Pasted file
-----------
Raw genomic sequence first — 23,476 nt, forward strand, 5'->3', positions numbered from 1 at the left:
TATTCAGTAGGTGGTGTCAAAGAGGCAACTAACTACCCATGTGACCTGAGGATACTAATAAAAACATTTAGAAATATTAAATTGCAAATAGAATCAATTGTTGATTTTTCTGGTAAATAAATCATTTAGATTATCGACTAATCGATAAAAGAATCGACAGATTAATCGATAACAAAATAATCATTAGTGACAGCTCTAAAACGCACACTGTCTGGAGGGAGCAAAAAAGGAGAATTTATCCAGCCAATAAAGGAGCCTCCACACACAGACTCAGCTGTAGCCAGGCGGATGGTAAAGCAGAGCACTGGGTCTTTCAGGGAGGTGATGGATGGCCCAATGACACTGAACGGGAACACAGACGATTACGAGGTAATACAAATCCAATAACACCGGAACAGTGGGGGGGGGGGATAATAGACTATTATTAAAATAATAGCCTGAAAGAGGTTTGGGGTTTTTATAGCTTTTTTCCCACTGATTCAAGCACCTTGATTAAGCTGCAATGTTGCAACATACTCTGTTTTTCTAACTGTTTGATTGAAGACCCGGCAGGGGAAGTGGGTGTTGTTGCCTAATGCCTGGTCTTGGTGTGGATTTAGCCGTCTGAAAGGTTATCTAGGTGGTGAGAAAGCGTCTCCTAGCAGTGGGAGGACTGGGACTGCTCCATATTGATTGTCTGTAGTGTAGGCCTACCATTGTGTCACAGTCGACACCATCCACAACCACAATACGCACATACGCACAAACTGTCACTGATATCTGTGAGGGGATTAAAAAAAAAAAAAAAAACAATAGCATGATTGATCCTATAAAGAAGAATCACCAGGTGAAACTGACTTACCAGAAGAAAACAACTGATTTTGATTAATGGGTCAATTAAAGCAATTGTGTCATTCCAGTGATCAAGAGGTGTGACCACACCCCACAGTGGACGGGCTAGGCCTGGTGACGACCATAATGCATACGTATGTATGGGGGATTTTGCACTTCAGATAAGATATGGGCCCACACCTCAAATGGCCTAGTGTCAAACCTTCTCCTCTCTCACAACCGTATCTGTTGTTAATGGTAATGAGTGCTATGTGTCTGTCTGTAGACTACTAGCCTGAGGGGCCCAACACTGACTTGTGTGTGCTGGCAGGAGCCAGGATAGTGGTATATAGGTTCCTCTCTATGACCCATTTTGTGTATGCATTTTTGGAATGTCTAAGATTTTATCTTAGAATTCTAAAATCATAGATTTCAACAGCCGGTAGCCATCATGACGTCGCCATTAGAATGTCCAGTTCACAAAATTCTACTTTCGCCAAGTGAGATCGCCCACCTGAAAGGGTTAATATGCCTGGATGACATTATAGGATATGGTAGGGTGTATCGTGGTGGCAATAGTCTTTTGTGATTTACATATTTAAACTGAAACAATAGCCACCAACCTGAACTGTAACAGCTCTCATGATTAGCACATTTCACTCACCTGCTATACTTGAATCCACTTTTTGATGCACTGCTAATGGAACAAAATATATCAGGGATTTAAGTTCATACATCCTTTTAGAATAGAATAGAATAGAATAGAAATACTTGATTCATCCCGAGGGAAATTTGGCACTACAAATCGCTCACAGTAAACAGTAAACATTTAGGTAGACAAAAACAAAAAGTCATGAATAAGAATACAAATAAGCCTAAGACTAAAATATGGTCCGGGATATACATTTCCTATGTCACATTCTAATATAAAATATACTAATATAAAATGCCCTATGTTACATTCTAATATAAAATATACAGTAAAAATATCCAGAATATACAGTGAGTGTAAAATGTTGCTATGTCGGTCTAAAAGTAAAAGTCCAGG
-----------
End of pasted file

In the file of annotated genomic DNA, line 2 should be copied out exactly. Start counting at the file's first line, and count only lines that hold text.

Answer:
TATTCAGTAGGTGGTGTCAAAGAGGCAACTAACTACCCATGTGACCTGAGGATACTAATAAAAACATTTAGAAATATTAAATTGCAAATAGAATCAATTGTTGATTTTTCTGGTAAATAAATCATTTAGATTATCGACTAATCGATAAAAGAATCGACAGATTAATCGATAACAAAATAATCATTAGTGACAGCTCTAAAACGCACACTGTCTGGAGGGAGCAAAAAAGGAGAATTTATCCAGCCAATAAAGGAGCCTCCACACACAGACTCAGCTGTAGCCAGGCGGATGGTAAAGCAGAGCACTGGGTCTTTCAGGGAGGTGATGGATGGCCCAATGACACTGAACGGGAACACAGACGATTACGAGGTAATACAAATCCAATAACACCGGAACAGTGGGGGGGGGGGATAATAGACTATTATTAAAATAATAGCCTGAAAGAGGTTTGGGGTTTTTATAGCTTTTTTCCCACTGATTCAAGCACCTTGATTAAGCTGCAATGTTGCAACATACTCTGTTTTTCTAACTGTTTGATTGAAGACCCGGCAGGGGAAGTGGGTGTTGTTGCCTAATGCCTGGTCTTGGTGTGGATTTAGCCGTCTGAAAGGTTATCTAGGTGGTGAGAAAGCGTCTCCTAGCAGTGGGAGGACTGGGACTGCTCCATATTGATTGTCTGTAGTGTAGGCCTACCATTGTGTCACAGTCGACACCATCCACAACCACAATACGCACATACGCACAAACTGTCACTGATATCTGTGAGGGGATTAAAAAAAAAAAAAAAAACAATAGCATGATTGATCCTATAAAGAAGAATCACCAGGTGAAACTGACTTACCAGAAGAAAACAACTGATTTTGATTAATGGGTCAATTAAAGCAATTGTGTCATTCCAGTGATCAAGAGGTGTGACCACACCCCACAGTGGACGGGCTAGGCCTGGTGACGACCATAATGCATACGTATGTATGGGGGATTTTGCACTTCAGATAAGATATGGGCCCACACCTCAAATGGCCTAGTGTCAAACCTTCTCCTCTCTCACAACCGTATCTGTTGTTAATGGTAATGAGTGCTATGTGTCTGTCTGTAGACTACTAGCCTGAGGGGCCCAACACTGACTTGTGTGTGCTGGCAGGAGCCAGGATAGTGGTATATAGGTTCCTCTCTATGACCCATTTTGTGTATGCATTTTTGGAATGTCTAAGATTTTATCTTAGAATTCTAAAATCATAGATTTCAACAGCCGGTAGCCATCATGACGTCGCCATTAGAATGTCCAGTTCACAAAATTCTACTTTCGCCAAGTGAGATCGCCCACCTGAAAGGGTTAATATGCCTGGATGACATTATAGGATATGGTAGGGTGTATCGTGGTGGCAATAGTCTTTTGTGATTTACATATTTAAACTGAAACAATAGCCACCAACCTGAACTGTAACAGCTCTCATGATTAGCACATTTCACTCACCTGCTATACTTGAATCCACTTTTTGATGCACTGCTAATGGAACAAAATATATCAGGGATTTAAGTTCATACATCCTTTTAGAATAGAATAGAATAGAATAGAAATACTTGATTCATCCCGAGGGAAATTTGGCACTACAAATCGCTCACAGTAAACAGTAAACATTTAGGTAGACAAAAACAAAAAGTCATGAATAAGAATACAAATAAGCCTAAGACTAAAATATGGTCCGGGATATACATTTCCTATGTCACATTCTAATATAAAATATACTAATATAAAATGCCCTATGTTACATTCTAATATAAAATATACAGTAAAAATATCCAGAATATACAGTGAGTGTAAAATGTTGCTATGTCGGTCTAAAAGTAAAAGTCCAGG